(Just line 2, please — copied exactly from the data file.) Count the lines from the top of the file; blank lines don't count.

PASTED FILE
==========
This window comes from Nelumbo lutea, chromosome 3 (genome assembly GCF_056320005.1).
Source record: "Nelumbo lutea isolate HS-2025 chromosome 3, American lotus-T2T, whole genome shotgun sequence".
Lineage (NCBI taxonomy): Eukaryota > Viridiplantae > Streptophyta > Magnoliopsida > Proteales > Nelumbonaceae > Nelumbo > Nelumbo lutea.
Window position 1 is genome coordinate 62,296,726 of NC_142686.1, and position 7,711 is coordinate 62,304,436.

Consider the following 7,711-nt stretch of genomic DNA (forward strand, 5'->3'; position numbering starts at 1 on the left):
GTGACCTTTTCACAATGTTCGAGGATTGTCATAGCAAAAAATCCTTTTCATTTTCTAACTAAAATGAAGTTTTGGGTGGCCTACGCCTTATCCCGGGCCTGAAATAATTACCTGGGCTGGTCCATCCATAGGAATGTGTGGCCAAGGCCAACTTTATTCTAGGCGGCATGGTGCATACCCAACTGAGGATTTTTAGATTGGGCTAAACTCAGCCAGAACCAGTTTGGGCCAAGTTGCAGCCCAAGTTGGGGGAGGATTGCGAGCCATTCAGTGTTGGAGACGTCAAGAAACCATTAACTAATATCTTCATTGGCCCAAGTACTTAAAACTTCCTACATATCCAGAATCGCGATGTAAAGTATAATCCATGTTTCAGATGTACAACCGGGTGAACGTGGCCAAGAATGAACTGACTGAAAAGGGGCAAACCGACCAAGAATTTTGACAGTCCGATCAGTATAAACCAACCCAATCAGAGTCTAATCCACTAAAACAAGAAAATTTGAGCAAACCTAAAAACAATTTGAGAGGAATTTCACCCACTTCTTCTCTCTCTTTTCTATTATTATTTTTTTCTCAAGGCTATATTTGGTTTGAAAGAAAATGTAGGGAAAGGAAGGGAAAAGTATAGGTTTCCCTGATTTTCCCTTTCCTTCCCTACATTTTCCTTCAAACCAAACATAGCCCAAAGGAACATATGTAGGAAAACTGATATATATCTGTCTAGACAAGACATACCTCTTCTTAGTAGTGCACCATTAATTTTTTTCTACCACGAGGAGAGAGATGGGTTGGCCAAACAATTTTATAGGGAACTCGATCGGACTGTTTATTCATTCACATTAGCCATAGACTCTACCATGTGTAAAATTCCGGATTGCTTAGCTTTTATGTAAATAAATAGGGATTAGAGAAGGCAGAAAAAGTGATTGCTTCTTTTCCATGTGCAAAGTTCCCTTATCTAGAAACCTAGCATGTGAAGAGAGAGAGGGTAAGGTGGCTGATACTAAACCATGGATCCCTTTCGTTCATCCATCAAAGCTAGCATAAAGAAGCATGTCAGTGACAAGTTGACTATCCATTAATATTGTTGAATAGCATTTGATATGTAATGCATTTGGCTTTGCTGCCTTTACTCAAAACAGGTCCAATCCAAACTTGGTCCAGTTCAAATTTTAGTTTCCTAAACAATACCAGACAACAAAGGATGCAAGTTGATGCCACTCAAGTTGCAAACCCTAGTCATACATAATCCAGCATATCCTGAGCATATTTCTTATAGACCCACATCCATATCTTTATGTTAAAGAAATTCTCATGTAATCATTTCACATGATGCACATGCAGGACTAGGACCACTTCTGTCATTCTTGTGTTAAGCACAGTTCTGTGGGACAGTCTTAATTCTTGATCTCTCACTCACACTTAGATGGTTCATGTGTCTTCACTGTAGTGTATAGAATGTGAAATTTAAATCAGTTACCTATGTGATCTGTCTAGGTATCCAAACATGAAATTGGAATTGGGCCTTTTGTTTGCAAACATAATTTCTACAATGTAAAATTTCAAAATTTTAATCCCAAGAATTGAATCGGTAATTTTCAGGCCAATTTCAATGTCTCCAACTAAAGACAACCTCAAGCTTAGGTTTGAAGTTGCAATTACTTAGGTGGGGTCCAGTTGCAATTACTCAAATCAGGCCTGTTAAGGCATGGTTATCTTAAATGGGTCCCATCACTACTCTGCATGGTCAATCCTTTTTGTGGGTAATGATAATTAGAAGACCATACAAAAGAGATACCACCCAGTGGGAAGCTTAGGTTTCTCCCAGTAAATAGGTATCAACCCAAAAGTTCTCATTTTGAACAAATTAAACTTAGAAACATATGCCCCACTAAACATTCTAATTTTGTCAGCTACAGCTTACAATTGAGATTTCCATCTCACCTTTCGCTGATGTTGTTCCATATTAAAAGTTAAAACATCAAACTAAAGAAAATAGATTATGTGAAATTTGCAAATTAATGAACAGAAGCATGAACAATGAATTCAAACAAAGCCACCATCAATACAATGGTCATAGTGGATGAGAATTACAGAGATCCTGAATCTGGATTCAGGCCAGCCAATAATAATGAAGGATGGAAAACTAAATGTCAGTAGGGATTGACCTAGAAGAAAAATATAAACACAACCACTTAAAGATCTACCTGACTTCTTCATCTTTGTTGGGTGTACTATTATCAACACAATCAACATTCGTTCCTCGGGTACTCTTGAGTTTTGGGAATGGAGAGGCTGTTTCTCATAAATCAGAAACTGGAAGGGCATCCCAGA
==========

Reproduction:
Source record: "Nelumbo lutea isolate HS-2025 chromosome 3, American lotus-T2T, whole genome shotgun sequence".